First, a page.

ADHD, LD, GAD, Depression – Transition to high school, not following IEP, paying for private school

L.B. v Toronto District School Board et al., 2017 ONSC 2301 

The parents wont their case and discrimination was found. They also had their private school costs paid for the first year when they felt they were forced to remove him due to him not getting his accommodations.

From the case:

[5]               Prior to this time, L.B. had been diagnosed with multiple disabilities including attention deficit hyperactivity disorder (“ADHD”), learning disabilities, and mental health disabilities that “primarily manifest themselves as anxiety and depression.”

[11]           An IEP for the Grade 9 year was prepared for L.B. in October 2012. This IEP contained no reference to any previous or current attendance issues or any specific transition plans or needs. The IEP reflected some, but not all, of the recommendations contained in the exit IEP prepared by L.B.’s elementary school. Some of the supports identified in the Grade 9 IEP (for example, support from an educational assistant) do not seem to have been implemented. Some other supports were initiated, but failed. None of the staff involved with L.B. at this time had read Dr. Allan’s assessments or made contact with him to discuss L.B.’s educational or accommodation needs. Although in the first term of L.B.’s Grade 9 year, his vice principal initiated the process for referring L.B. for TDSB support services, L.B. was in fact never seen by a TDSB social worker, guidance counsellor or psychologist during his Grade 9 year.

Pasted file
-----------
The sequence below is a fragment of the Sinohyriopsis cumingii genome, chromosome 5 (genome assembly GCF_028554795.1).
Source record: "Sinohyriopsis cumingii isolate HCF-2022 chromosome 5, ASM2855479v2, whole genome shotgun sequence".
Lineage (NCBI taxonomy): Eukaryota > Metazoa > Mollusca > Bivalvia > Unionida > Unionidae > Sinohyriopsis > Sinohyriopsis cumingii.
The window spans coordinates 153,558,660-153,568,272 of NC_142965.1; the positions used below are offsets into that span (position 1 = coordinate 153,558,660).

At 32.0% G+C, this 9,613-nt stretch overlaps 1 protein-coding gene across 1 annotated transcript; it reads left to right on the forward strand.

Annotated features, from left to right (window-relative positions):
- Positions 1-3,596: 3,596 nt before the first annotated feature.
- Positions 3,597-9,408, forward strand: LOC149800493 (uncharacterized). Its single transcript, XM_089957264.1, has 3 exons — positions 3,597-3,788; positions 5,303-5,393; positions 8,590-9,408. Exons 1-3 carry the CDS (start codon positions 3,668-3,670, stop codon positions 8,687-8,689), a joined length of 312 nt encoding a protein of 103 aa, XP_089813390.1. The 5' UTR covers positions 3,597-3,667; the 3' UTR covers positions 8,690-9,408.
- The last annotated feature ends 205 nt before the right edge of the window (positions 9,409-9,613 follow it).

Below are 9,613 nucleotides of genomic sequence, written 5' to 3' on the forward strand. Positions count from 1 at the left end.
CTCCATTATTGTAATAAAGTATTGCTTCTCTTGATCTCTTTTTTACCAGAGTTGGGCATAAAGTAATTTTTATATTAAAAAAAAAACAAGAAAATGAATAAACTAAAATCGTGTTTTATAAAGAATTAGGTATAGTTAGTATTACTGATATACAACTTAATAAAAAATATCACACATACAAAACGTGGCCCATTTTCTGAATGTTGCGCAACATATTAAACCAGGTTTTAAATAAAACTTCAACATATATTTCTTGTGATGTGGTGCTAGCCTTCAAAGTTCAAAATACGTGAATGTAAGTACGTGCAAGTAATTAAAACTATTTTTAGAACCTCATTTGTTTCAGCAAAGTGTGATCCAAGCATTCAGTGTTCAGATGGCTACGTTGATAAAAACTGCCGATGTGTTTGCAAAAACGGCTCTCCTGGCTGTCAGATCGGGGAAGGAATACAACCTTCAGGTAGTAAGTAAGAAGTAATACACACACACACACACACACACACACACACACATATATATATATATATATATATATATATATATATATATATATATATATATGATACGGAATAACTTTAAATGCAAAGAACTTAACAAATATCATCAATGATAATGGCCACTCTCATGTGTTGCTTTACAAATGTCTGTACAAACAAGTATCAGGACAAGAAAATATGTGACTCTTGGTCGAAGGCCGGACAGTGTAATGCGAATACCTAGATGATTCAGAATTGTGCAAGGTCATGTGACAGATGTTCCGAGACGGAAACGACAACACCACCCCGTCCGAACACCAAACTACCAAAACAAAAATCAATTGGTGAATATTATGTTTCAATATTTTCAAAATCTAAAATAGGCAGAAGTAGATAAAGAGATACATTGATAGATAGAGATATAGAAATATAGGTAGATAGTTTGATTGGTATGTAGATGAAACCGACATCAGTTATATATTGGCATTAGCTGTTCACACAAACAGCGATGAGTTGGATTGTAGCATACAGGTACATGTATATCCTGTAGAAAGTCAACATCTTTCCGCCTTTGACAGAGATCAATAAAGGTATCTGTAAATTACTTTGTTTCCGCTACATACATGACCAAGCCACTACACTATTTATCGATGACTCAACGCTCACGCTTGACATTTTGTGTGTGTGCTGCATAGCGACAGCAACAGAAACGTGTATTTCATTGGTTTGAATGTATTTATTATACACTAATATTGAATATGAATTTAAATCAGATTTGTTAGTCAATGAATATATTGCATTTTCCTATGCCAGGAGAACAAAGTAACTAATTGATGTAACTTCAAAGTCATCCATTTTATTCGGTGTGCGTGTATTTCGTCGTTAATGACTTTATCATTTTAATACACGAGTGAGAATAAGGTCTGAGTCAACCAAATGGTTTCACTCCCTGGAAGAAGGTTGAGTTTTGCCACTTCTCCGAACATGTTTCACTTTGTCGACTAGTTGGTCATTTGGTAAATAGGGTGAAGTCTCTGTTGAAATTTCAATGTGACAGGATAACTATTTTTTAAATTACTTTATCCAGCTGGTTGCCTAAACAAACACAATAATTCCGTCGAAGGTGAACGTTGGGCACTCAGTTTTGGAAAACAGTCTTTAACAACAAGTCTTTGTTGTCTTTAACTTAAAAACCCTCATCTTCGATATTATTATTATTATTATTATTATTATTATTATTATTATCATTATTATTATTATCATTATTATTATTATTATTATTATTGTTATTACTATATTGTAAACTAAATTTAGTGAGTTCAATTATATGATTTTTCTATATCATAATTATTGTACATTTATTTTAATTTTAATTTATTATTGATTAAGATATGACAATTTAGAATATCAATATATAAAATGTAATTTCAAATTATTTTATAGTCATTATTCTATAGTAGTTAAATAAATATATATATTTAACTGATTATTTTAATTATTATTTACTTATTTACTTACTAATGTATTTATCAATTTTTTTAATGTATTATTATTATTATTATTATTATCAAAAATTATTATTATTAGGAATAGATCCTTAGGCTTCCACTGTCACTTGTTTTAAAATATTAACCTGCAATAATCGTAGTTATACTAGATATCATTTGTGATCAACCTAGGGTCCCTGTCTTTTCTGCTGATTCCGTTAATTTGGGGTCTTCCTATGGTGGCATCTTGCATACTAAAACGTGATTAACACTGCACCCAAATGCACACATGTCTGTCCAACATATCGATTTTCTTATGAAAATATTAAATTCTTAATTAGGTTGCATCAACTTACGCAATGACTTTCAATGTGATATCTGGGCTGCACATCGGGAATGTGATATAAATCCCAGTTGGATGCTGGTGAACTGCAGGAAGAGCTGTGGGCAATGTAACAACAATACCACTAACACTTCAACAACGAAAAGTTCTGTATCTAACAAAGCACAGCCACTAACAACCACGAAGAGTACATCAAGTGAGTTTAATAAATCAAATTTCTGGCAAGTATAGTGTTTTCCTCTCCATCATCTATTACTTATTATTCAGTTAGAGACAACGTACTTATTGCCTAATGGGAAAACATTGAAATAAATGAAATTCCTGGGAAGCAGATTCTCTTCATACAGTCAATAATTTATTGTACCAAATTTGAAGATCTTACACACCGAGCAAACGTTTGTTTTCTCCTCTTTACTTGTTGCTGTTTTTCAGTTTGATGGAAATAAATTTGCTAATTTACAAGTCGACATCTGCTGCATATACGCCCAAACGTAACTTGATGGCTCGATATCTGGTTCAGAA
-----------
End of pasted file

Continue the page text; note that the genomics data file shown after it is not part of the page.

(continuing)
[18]           It was this adverse treatment that led to S.B.’s decision to remove him from the collegiate and send him to another school.  The Tribunal acknowledged that, because of this discrimination, S.B. felt that she had no option but to remove L.B. from the public school system and enroll him in his current private residential school.

[19]           Because of this discrimination, the Tribunal awarded general damages of $35,000.

[49]           However, faced with the dilemma that she had in March-April 2013, it was a natural consequence of the breach of the Code that S.B. would take whatever steps were necessary to salvage that school year for her child.  There was no indication that accommodation services would be forthcoming from the TDSB during the balance of that school year.  The expectation was that the accommodation services would commence with the start of the following school year (when L.B. would begin Grade 10). 

[57]           The application for judicial review is therefore granted to the extent that L.B. is entitled to special damages in respect of the Grade 9 year; and the assessment thereof is remitted to the Tribunal for determination.